Catamarans have long been valued players in Cruising World’s annual Boat of the Year contest. Annually, CW’s editors test sail all the cats introduced at the U.S. Sailboat Show in Annapolis, Maryland, and write extensive catamaran reviews on all of the boats. Read along as they discuss the location of steering stations, living accommodations, construction and design, and, of course, the sailing performance they experience.
Modern cruising catamarans are literally built around the world. The three largest catamaran manufacturers include Lagoon and Fountaine Pajot, both French companies, and South Africa’s Robertson and Caine, which builds all the charter catamarans for the Mooring and Sunsail, as well as private owner sailboats under the Leopard brand name.
France is also home to well known, but smaller brands, such as Catana and Outremer, while South Africa has a boatload of what are known as boutique builders, manufacturers such as Knysna, Royal Majestic, Balance, Matrix, and Xquisite.
The U.S. can lay claim to a few brands as well, including Maine Cat and Gemini. And we can’t leave Asia out of the discussion these days, with HH Catamarans and Seawind catamarans coming from China and Vietnam.
Catamaran Trips and Destinations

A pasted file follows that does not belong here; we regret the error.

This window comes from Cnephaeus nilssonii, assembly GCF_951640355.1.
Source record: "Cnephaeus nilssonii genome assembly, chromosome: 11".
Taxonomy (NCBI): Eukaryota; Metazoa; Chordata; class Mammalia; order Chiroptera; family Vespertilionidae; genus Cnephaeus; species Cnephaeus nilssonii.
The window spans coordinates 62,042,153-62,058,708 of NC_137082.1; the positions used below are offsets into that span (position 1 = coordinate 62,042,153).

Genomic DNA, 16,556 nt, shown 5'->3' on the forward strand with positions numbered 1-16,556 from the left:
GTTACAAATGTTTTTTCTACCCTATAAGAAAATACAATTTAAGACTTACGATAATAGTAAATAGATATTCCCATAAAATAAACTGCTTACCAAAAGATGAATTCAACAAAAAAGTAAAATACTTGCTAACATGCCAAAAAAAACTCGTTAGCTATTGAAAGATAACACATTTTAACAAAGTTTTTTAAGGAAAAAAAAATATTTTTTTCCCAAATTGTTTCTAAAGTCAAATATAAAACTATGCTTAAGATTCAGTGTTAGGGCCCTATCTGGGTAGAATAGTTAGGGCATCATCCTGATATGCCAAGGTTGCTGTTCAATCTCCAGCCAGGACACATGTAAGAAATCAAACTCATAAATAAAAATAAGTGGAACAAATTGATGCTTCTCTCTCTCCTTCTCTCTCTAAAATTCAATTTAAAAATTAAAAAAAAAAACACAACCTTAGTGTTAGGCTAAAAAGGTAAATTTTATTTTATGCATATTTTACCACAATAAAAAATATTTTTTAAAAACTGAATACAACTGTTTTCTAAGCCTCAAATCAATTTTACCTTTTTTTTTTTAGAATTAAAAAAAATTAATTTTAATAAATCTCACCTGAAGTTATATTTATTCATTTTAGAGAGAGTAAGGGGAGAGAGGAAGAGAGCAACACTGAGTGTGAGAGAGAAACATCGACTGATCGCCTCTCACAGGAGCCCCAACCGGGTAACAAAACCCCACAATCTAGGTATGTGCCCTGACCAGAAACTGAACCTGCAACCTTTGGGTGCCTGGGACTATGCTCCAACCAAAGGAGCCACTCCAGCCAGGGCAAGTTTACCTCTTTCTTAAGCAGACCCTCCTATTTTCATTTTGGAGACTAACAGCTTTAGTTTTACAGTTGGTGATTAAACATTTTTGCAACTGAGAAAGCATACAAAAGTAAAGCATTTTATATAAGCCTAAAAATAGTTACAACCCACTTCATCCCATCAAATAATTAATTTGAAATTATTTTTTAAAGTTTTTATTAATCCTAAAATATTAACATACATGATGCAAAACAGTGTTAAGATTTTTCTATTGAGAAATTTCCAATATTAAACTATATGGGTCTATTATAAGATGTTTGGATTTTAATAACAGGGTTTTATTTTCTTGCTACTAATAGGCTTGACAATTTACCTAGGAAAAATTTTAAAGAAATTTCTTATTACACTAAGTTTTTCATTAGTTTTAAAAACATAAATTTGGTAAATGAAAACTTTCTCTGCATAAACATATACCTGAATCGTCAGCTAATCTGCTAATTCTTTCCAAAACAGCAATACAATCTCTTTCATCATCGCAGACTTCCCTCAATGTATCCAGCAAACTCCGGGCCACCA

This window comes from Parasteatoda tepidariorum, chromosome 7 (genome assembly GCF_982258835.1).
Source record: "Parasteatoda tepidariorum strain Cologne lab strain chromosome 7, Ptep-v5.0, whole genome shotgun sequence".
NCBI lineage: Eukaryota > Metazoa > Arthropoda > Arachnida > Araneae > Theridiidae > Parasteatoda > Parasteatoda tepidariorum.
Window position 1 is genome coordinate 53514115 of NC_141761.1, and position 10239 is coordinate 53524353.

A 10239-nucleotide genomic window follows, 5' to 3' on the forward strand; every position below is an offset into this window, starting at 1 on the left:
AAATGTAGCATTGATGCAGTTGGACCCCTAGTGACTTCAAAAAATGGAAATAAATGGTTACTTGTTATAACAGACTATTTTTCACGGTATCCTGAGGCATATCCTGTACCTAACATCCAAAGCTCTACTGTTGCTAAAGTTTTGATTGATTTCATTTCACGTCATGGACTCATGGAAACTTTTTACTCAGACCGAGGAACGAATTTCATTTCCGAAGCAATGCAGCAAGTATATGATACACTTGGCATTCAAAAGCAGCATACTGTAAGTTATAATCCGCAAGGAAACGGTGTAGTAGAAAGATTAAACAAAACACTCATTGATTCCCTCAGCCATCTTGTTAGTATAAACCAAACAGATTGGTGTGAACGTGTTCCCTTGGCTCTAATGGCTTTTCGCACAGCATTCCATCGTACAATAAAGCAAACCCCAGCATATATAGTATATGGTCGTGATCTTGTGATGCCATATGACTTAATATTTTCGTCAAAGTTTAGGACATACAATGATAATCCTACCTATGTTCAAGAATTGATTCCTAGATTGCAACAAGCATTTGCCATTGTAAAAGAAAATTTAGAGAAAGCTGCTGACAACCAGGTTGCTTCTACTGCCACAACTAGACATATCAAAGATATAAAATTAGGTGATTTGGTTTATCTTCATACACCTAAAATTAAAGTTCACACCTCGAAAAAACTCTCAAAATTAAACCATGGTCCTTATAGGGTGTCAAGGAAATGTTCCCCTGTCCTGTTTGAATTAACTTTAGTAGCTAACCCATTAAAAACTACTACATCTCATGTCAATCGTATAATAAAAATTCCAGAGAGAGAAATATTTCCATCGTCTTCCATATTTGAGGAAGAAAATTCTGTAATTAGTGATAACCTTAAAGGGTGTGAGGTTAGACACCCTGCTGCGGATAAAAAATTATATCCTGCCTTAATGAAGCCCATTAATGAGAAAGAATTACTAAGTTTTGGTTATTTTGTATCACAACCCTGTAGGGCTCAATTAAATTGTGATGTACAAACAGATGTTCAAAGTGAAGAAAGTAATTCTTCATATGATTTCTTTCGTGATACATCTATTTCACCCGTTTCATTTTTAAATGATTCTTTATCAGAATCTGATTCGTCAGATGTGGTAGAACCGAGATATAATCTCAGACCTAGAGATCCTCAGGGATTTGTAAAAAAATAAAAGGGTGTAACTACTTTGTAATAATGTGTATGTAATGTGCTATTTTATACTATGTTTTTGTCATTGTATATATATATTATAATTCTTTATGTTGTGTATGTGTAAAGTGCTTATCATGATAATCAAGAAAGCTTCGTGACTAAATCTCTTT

Some of the most popular destinations for those undertaking a catamaran trip are found in the Caribbean, where steady trade winds all but guarantee good sailing conditions. While travel between some islands may require an overnight sail, in many areas, especially those favored by chartering sailors, the distance between islands is relatively close, so that you can anchor or pick up a mooring every night.
The British Virgin Islands are arguably the most popular destination for those chartering a catamaran. The waters are relatively free of hazards and protected from the brunt of open-ocean swells. Navigation is straightforward and facilities are abundant. Farther south, all the way to the Windward Islands of St. Vincent and the Grenadines and Grenada, the wind and swells between islands can be more challenging and the distances longer.
The South Pacific and Australia’s Great Barrier Reef are other popular destinations for catamaran trips, especially for those on an extended voyage or a circumnavigation. While catamarans are also found throughout Europe and the Mediterranean, crowded harbors and the cost to dock a catamaran are worth considering.
Catamaran Maintenance and How To
Like any sailboat, a catamaran requires regular maintenance and repairs. Most cruising catamarans are built from fiberglass, so many of the techniques used to maintain a monohull are transferable. Cruising World’s how-to articles are a good place to start when researching projects, products and service tips.
When it comes to learning how to sail a catamaran, there are techniques that are definitely worth mastering, starting with reducing sail, or reefing, earlier than you would on a monohull sailboat. Cruising World’s online archives include advice from seasoned catamaran sailors on topics that range from sailhandling and docking to living aboard and buying a catamaran to place in charter.